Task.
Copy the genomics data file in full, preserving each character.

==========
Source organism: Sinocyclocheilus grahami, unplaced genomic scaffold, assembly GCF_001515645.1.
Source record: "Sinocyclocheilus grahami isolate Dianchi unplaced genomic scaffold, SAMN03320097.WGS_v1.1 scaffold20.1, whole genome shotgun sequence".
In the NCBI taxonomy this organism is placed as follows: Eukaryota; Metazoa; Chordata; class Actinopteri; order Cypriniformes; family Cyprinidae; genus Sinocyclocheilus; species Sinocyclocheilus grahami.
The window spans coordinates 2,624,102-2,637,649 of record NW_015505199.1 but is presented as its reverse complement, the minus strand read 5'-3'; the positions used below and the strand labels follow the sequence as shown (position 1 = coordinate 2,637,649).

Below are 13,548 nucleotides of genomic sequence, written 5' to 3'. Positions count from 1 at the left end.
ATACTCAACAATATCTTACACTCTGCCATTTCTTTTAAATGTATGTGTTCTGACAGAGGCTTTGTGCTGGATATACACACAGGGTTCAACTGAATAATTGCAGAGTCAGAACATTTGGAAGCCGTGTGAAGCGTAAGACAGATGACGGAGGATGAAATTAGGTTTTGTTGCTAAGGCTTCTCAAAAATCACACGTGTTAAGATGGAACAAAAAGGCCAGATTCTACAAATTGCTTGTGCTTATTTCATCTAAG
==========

Source organism: Sinocyclocheilus grahami, unplaced genomic scaffold, assembly GCF_001515645.1.
Source record: "Sinocyclocheilus grahami isolate Dianchi unplaced genomic scaffold, SAMN03320097.WGS_v1.1 scaffold20.1, whole genome shotgun sequence".
In the NCBI taxonomy this organism is placed as follows: Eukaryota; Metazoa; Chordata; class Actinopteri; order Cypriniformes; family Cyprinidae; genus Sinocyclocheilus; species Sinocyclocheilus grahami.
The window spans coordinates 2,624,102-2,637,649 of record NW_015505199.1 but is presented as its reverse complement, the minus strand read 5'-3'; the positions used below and the strand labels follow the sequence as shown (position 1 = coordinate 2,637,649).

Below are 13,548 nucleotides of genomic sequence, written 5' to 3'. Positions count from 1 at the left end.
ATACTCAACAATATCTTACACTCTGCCATTTCTTTTAAATGTATGTGTTCTGACAGAGGCTTTGTGCTGGATATACACACAGGGTTCAACTGAATAATTGCAGAGTCAGAACATTTGGAAGCCGTGTGAAGCGTAAGACAGATGACGGAGGATGAAATTAGGTTTTGTTGCTAAGGCTTCTCAAAAATCACACGTGTTAAGATGGAACAAAAAGGCCAGATTCTACAAATTGCTTGTGCTTATTTCATCTAAG